Value Kolumne von Hans Peter Schupp
19. DECEMBER 2022
In many companies, management is under fire. We are currently living through a difficult phase with economic crisis, soaring inflation and rising prices on all fronts. So it's almost normal that board members are being replaced. The aspiration: A new broom sweeps clean! Or people simply no longer understand many of the decisions made by corporate leaders.
Musk and Zuckerberg are daunting examples
Take Elon Musk and Mark Zuckerberg, for example, who are destroying their own money as well as that of their investors through new ideas and takeovers. Tesla shareholders, for example, had to accept a halving of the share price, not because Tesla is selling fewer cars, but because Elon Musk overpriced Twitter. Does he still care about Tesla now? And will Zuckerberg's dreams of a Metaverse become reality? Or will his billion-dollar investments simply vanish into thin air at some point? Both egomaniacs have also lost more than $80 billion each themselves since the beginning of the year. That doesn't hurt the multi-billionaires much, unlike their investors.
The new guy will fix it
The list of CEO changes that triggered real price rises also makes very impressive reading. When it Adidas decided to hire Puma boss Björn Gulden as the new CEO, the price of Adidas shares jumped by around 30 percent. On the other hand, when his predecessor Kasper Rorsted moved from Henkel to Adidas, he was also seen as a great savior. The share price gained a good 12 percent - but could not maintain this level for long. But such changes often lead to a reassessment of the company. The new guy will fix it.
What is behind all these share price rockets and pipe failures? On the one hand, the stock market always associates a change of leadership with a lot of hope and reacts with extreme price premiums. On the other hand, companies are punished whose CEOs are also major shareholders and think they can do whatever they want. These are then ego trips at the expense of the co-owners!
Management is subject to changing fashions. A change of CEO is usually associated with a change of strategy. Then the portfolio is cleaned up after the numbers are hitting the low end. Because the "mistakes" can still be blamed on the old management. Often, value adjustments are even exaggerated - there are still a few reserves in there. When things have finally been tidied up, the process of increasing returns begins. Because once you have reduced the equity, you can concentrate on the return on equity, which is also easier on the basis of the reduced equity.
The simplest formula for success for new CEOs: lower equity first, then increase the leverage
The easiest way to increase the return on investment is to first lower the equity capital considerably. Then the newcomer implements his/her strategy - until he/she fails. First, it's called: We have to expand! Or: We have to diversify! Or: We have to concentrate on our core business! If this works, the newcomer is allowed to continue for a while. If the strategy fails, the new person is replaced again! This is probably what will happen now with the Walt Disney Company. The Mickey Mouse corporation has brought former CEO Bob Iger out of retirement. Especially the streaming business is in crisis. Iger's successor and now predecessor Bob Chapek had simply not met expectations. And now? The old/new boss will fix it, that's the motto. The share price reacted with a jump of over 10 percent at times. But experience shows: The initial flash in the pan doesn't last long.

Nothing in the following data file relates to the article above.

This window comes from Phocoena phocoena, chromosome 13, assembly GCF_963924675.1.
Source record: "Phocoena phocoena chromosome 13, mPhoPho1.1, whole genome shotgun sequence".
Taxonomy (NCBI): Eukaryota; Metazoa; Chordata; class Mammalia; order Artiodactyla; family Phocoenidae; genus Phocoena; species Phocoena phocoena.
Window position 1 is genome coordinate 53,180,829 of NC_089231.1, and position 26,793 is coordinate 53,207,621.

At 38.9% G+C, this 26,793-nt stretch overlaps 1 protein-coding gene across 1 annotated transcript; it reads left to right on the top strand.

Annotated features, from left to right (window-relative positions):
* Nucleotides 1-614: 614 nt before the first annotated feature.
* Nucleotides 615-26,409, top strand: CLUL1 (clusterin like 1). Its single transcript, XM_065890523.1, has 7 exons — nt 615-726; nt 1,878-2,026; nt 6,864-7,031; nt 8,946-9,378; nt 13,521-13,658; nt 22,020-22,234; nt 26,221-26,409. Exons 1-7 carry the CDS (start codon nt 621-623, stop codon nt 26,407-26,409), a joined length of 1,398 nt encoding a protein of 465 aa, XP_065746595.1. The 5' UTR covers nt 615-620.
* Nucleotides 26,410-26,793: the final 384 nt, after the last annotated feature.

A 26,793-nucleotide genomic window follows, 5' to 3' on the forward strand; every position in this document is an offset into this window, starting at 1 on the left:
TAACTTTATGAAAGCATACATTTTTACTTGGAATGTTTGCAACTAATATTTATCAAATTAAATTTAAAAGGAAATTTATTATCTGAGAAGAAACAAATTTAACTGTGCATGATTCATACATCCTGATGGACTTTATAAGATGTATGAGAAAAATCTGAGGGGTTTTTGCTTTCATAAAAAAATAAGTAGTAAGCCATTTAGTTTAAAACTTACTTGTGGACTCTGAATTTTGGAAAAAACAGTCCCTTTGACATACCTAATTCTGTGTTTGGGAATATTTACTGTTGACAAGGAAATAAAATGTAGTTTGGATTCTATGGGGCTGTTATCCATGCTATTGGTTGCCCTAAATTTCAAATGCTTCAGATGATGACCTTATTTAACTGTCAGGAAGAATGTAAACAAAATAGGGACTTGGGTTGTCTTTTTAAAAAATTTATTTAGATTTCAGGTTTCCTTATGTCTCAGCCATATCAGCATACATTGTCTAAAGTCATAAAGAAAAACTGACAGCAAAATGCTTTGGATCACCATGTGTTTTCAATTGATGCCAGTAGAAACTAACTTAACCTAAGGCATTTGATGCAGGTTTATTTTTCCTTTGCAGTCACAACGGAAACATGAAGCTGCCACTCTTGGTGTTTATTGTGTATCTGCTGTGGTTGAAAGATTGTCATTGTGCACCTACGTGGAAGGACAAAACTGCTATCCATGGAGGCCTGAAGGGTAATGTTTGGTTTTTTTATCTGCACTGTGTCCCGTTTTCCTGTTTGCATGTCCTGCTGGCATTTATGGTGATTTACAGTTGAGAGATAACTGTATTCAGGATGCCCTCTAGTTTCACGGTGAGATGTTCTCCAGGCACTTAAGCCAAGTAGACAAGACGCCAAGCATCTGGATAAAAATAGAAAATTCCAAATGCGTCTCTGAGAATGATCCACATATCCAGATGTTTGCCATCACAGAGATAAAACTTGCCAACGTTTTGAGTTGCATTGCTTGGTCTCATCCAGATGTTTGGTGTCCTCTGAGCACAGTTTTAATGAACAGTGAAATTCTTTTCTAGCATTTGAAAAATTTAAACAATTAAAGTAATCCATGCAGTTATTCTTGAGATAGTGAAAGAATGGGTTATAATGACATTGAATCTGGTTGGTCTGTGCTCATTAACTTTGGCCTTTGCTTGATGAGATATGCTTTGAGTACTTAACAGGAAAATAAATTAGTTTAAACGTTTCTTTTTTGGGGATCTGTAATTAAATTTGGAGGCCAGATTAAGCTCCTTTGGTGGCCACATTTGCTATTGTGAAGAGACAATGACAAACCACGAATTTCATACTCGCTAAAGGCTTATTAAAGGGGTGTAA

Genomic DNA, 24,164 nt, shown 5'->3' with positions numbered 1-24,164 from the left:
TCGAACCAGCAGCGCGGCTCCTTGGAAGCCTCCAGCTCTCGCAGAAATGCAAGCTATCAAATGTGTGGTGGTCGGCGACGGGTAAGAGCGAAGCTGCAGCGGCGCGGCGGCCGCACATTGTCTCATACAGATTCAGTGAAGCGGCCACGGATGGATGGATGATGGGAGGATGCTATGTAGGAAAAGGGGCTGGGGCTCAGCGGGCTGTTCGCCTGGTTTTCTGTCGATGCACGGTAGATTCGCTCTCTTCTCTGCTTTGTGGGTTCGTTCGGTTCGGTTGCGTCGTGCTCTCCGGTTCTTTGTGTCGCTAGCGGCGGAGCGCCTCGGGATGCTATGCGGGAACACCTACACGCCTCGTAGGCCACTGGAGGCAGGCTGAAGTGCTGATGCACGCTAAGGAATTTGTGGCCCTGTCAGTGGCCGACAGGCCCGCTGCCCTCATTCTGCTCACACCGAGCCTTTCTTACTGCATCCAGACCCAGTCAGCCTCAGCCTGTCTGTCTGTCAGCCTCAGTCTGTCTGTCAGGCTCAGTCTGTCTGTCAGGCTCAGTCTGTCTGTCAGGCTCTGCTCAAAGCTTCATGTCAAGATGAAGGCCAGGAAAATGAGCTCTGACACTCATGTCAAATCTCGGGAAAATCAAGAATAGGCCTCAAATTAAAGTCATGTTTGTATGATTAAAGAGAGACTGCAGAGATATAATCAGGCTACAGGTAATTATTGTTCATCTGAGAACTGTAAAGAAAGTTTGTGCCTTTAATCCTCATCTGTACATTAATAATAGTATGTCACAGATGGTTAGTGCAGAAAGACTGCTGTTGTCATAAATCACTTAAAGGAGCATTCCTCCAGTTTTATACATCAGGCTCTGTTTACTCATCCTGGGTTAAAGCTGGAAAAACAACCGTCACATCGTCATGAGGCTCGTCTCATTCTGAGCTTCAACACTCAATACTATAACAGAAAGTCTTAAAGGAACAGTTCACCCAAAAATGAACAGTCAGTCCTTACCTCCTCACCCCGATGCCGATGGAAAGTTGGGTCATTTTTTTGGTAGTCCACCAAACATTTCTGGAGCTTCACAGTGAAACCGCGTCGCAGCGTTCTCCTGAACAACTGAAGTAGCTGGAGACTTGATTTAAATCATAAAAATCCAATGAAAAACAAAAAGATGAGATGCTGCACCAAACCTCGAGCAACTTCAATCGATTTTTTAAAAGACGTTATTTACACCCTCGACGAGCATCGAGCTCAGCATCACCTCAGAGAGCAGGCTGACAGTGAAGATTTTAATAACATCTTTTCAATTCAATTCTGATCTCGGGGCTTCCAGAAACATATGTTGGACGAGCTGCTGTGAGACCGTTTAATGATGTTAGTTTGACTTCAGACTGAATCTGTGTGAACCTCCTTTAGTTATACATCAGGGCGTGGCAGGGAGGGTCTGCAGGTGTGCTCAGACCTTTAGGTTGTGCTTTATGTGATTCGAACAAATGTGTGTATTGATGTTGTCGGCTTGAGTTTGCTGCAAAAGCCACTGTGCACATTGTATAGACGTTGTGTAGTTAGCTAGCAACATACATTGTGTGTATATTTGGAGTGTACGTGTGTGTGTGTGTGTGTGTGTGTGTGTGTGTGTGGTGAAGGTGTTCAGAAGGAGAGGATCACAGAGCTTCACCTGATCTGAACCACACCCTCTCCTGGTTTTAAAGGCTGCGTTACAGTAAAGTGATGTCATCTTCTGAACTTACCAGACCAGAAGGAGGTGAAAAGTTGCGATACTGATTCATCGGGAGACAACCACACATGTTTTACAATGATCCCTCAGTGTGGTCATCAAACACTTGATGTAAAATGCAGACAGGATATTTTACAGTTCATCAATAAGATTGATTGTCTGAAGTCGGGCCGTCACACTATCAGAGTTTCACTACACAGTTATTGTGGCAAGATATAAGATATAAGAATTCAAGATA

And how does the stock market typically react? When management changes, the stock market reacts positively. This is usually followed initially by weak results and finally by a slump in the share price. But the new strategy is quickly implemented. If there are successes, the share price rises again. But then the company sticks to its strategy for too long, even though the environment has changed. The share price collapses again and the manager falls out of favor. A change of manager follows - and the whole thing starts all over again.
Beware of star managers and first-person shooters!
What consequences can be drawn from this? Beware of star managers! They often stay at the helm too long - and stick to the old methods for too long. But the world changes, and often enough they don't react quickly enough to these changes. And they are out of a job again. This is how star managers quickly become losers. There are many examples from the past: Carlos Ghosn at Renault, or the manager icon Lee Iacocca, "Neutronen Jack" Jack Welch and, from a German perspective, the model manager Edzard Reuter, who failed with his highly praised vision of a global technology group at Daimler. The list could be continued indefinitely.
We are always cautious about such first-person shooters, since a single person always determines the weal and woe of an entire group. That is why we are often positioned in companies where the management still has upside potential and the company is not commanded by autocrats. That's exactly where we feel comfortable. Where is best room for improvement? Exactly, where not everything is running optimally yet. In addition, it has to be stated that management itself is not necessarily sustainable. Sometimes this is because company leaders are in the wrong place at the wrong time. In other words, good and bad is always a question of timing. What was previously considered extremely promising can suddenly be considered a bad strategy. Here, as an investor, you should always look twice and not to entrust in the "wrong" CEO.
The author: Hans Peter Schupp is a board member of FIDECUM AG and portfolio manager of the Contrarian Value Euroland fund.
Translation for convenience only!
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